If you're concerned about "tempfile" colliding with an existing name, see if this spartan system has mktemp. You could save some mktemp cycles by creating one temp file to (re)use for each input file.

If this ed-less system has a sed that supports the -i flag, then you can simplify that batch to:

$ sed -i.orig \
    -e '2s/.*/It is kinda awesome./' \
    -e '4s/.*/No really, this is line 4/' \

mikeserv brings up a good point with sed's 'c' command; GNU sed appears to accept the replacement text on the same line as the 'c' command, but just in case yours doesn't, here's one option:

$ cat > patch.sed
this is the new line two
this is an awesomer line four
$ sed -f patch.sed input > output ## or sed -i.orig -f patch.sed input
  • 1
    @mikeserv, I had trouble using c\ on the same line as the replacement text; see chatroom if you're still there. I like the 'c' idea; will rework the answer a bit
    – Jeff Schaller
    Feb 5, 2016 at 3:02
  • thats possible - its really not the correct way to do it, but i figured with the -i and the specified Debian environment i might get away w/ modifying your (very good) answer as little as possible while hopefully still marginally improving it and so omitted the correct newlines there. (though you should remove the -i in my opinion...). I like your edit better. Options are good.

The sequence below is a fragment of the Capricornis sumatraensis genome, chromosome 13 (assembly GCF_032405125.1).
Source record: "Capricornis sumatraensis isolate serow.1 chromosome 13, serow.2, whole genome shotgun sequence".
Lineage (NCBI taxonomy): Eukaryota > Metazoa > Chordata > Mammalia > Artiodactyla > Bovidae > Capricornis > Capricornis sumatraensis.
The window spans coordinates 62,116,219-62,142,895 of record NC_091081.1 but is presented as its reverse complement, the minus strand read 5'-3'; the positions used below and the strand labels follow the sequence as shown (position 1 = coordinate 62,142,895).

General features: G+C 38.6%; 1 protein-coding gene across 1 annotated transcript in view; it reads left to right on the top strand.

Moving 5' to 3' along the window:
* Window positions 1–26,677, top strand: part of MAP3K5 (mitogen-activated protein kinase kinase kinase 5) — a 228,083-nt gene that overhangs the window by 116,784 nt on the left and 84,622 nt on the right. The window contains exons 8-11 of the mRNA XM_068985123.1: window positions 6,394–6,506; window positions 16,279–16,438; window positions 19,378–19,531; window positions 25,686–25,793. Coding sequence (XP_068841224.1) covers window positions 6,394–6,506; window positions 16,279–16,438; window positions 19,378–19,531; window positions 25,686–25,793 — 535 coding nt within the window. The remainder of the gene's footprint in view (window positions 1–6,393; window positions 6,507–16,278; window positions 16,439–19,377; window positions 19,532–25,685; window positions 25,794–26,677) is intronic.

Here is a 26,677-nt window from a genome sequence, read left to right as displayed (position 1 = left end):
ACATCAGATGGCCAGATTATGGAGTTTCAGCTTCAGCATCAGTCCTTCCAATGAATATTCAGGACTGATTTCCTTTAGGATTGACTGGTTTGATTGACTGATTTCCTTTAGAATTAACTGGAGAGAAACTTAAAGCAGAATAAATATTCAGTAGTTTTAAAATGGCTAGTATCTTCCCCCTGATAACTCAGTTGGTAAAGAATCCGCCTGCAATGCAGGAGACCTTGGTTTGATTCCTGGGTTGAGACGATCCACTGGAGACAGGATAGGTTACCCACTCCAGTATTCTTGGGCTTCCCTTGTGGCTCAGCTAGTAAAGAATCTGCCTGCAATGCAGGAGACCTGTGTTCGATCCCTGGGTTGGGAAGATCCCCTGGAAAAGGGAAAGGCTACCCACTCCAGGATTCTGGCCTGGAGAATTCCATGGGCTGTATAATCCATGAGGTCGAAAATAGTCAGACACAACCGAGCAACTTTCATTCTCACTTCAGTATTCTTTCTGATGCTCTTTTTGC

– mikeserv
    Feb 5, 2016 at 3:04
  • thanks, mike; I updated the answer. tmtowtdi! it's a good day when I can solve a problem and learn something!
    – Jeff Schaller
    Feb 5, 2016 at 3:06
  • Btw, @ibpx, be sure to escape / or ' characters in any replacement text, depending on the method you choose.
    – Jeff Schaller
    Feb 5, 2016 at 3:23
  • 1
    There's more than one way to do it -- sorry, must be a perl-ism
    – Jeff Schaller
    Feb 5, 2016 at 3:32
diff file1  file2  | grep ^">"

comes to mind

  • I mean produce a file that can be applied over the original, without containing any of the original. That command just shows me what has changed, not even where it has been changed.
    – IBPX
    Feb 4, 2016 at 23:17
  • can you update your question with a few of sample file contents ? I mean, provide dummy files' content to run diff on and the output you are trying to obtain as a result of this command
    – MelBurslan
    Feb 4, 2016 at 23:20
  • I updated the question.
    – IBPX
    Feb 4, 2016 at 23:28

At least with GNU diff, it seems to be possible with suitable LFMT (line format) specifiers:

diff --new-line-format="replace line %-dn with:%c'\012'%L" --unchanged-line-format= --old-line-format= file1 file2

Tested with:

$ cat file1
Hello, this is a file.
It is pretty cool.
I wrote it in a text editor.

$ cat file2
Hello, this is a file.
It is kinda awesome.
I wrote it in a text editor.

$ diff --new-line-format="replace line %-dn with:%c'\012'%L" --unchanged-line-format= --old-line-format= file1 file2 
replace line 2 with: 
It is kinda awesome.